Lucas Milliken M. Div., Guest Speaker; Erica Kenney, Worship Associate; Progress Ranch Quilt Blessing.
I freed thousands of slaves. I could have freed thousands more, if only they had known they were slaves. – Harriet Tubman
We may be unaware of the ways in which we are constrained. Or, we may be far too aware that we are stuck, certain that we know how to remove ourselves from our trappings, and finding that we get no closer to the freedom we seek. Perhaps the key to freedom is far simpler than we imagined, and we are looking in the wrong places.
Lucas holds a Master’s in Theology and the Arts from Union Theological Seminary in New York. There he served as a chapel minister, helping to plan and lead daily services organized by student groups. Services creatively explored ways congregants might arrive at the divine (ex: a Mardi Gras service with puppets inspired by the Seven Deadly Sins.) Lucas dabbles in music, theater, puppetry, playwriting, juggling, etc. He is a member of the Disciples of Christ Denomination, the First Christian Church of Oakland, and is a progressive Christian. He is partnered with Annie Gonzalez.
Claudia Maupin and Chip Northup, UUCD congregation members, were murdered in Davis over the weekend of April 13. Our congregation planned to hold a simple vigil on Wednesday, April 17, but the service grew to include readings, music, and ritual with the participation of family and clergy. Although this podcast can’t bring you the candlelight and healing ritual, we can bring you the poetry and words of healing.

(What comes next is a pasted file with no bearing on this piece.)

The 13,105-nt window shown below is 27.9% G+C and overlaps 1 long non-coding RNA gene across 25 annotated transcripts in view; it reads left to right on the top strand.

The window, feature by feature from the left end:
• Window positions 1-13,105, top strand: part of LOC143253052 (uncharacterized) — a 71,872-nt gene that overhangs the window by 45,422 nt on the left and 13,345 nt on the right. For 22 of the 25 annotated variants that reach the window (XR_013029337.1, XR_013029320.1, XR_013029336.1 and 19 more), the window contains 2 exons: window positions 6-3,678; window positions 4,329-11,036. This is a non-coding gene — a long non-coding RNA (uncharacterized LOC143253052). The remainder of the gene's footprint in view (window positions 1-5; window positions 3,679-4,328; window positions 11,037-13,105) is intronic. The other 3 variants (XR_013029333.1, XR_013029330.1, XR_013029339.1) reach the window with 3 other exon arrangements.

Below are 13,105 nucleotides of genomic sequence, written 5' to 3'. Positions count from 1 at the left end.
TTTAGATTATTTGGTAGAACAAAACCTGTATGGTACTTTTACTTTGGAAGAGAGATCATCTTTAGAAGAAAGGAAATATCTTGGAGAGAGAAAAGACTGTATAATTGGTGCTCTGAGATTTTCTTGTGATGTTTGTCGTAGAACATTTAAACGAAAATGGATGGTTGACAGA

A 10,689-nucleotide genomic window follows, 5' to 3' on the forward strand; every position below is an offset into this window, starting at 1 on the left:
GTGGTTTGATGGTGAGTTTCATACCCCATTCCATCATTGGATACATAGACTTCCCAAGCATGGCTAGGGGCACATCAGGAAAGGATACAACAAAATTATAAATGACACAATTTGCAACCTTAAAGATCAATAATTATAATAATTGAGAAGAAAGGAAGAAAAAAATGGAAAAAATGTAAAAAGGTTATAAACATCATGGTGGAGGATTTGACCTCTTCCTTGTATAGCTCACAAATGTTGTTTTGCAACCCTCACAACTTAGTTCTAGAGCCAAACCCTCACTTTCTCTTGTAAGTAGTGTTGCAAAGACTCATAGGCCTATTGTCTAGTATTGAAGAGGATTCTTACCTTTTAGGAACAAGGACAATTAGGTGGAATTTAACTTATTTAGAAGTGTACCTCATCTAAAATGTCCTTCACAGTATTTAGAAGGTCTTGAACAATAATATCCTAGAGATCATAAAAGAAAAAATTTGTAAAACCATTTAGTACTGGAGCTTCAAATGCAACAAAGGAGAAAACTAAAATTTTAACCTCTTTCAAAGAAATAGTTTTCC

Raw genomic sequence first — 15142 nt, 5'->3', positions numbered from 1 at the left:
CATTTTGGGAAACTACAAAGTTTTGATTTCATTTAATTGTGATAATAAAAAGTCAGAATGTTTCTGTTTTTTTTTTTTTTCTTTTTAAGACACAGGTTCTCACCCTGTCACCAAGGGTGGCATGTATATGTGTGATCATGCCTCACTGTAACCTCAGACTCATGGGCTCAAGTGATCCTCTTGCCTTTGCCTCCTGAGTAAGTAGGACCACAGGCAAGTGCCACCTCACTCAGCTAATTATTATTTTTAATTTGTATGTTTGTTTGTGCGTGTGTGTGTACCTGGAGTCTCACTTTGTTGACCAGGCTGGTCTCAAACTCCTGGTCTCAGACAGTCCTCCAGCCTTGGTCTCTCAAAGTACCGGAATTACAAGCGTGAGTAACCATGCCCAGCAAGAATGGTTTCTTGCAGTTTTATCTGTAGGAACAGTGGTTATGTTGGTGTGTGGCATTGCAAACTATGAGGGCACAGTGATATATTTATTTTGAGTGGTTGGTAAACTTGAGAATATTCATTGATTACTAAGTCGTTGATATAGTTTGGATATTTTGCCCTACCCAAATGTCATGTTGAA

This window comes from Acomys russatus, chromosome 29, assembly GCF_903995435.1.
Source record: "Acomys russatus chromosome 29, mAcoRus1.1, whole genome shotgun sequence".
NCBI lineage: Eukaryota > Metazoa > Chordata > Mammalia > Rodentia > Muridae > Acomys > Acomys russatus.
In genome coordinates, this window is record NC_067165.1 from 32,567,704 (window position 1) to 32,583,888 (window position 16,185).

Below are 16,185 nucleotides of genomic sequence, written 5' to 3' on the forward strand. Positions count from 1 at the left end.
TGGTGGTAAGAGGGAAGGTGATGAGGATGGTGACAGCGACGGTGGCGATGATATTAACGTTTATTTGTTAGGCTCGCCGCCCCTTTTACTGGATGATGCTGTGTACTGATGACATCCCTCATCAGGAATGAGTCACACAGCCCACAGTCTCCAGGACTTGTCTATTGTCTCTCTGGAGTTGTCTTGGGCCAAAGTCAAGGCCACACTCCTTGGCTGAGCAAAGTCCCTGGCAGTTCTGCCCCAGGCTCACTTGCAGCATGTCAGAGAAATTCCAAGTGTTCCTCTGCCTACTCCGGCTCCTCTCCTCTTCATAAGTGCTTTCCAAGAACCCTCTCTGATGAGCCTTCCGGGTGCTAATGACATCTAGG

The term queer has many meanings and provokes an assortment of reactions. It can be used to describe a variety of sexual orientations and gender identities. It also refers to an academic discipline – Queer Theory. Many people find great freedom in embracing queerness. What if we apply the concept of queerness to our religious identity, rather than our sexual or gender identities? Would we UUs find that we are religiously queer?
Rabindranath Tagore wrote a poem about envy and looking into a neighbor’s sunshine soaked gardens. From his own shady side of the street he describes going door-to-door, hungry and yearning. Then someone knocks on his door asking for alms. Freedom comes with that knock, and the world changes.
Copyright: Unitarian Universalist Church of Davis
We ask, “In what do you place your deepest trust?”